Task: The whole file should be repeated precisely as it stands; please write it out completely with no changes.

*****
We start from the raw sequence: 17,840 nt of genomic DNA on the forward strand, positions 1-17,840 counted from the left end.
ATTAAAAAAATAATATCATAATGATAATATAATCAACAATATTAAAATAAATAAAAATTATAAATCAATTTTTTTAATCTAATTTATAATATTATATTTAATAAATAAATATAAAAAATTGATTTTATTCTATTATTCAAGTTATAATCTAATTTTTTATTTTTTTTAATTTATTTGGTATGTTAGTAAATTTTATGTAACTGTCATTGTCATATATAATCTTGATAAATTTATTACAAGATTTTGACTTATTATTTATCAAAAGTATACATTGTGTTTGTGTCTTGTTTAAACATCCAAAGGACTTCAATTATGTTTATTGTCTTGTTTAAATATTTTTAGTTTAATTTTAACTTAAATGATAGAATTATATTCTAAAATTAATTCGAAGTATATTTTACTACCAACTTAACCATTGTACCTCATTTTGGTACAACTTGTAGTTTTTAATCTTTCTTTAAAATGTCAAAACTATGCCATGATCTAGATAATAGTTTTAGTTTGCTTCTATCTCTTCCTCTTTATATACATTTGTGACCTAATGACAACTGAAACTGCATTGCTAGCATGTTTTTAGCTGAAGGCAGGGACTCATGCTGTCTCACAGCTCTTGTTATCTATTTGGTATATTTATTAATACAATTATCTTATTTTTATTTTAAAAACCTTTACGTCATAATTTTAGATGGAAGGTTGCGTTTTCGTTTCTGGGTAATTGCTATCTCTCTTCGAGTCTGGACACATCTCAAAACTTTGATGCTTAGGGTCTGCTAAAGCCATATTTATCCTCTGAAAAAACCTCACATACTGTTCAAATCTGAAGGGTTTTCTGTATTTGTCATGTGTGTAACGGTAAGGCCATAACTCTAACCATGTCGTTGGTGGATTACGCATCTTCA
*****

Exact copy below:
We start from the raw sequence: 17,840 nt of genomic DNA on the forward strand, positions 1-17,840 counted from the left end.
ATTAAAAAAATAATATCATAATGATAATATAATCAACAATATTAAAATAAATAAAAATTATAAATCAATTTTTTTAATCTAATTTATAATATTATATTTAATAAATAAATATAAAAAATTGATTTTATTCTATTATTCAAGTTATAATCTAATTTTTTATTTTTTTTAATTTATTTGGTATGTTAGTAAATTTTATGTAACTGTCATTGTCATATATAATCTTGATAAATTTATTACAAGATTTTGACTTATTATTTATCAAAAGTATACATTGTGTTTGTGTCTTGTTTAAACATCCAAAGGACTTCAATTATGTTTATTGTCTTGTTTAAATATTTTTAGTTTAATTTTAACTTAAATGATAGAATTATATTCTAAAATTAATTCGAAGTATATTTTACTACCAACTTAACCATTGTACCTCATTTTGGTACAACTTGTAGTTTTTAATCTTTCTTTAAAATGTCAAAACTATGCCATGATCTAGATAATAGTTTTAGTTTGCTTCTATCTCTTCCTCTTTATATACATTTGTGACCTAATGACAACTGAAACTGCATTGCTAGCATGTTTTTAGCTGAAGGCAGGGACTCATGCTGTCTCACAGCTCTTGTTATCTATTTGGTATATTTATTAATACAATTATCTTATTTTTATTTTAAAAACCTTTACGTCATAATTTTAGATGGAAGGTTGCGTTTTCGTTTCTGGGTAATTGCTATCTCTCTTCGAGTCTGGACACATCTCAAAACTTTGATGCTTAGGGTCTGCTAAAGCCATATTTATCCTCTGAAAAAACCTCACATACTGTTCAAATCTGAAGGGTTTTCTGTATTTGTCATGTGTGTAACGGTAAGGCCATAACTCTAACCATGTCGTTGGTGGATTACGCATCTTCA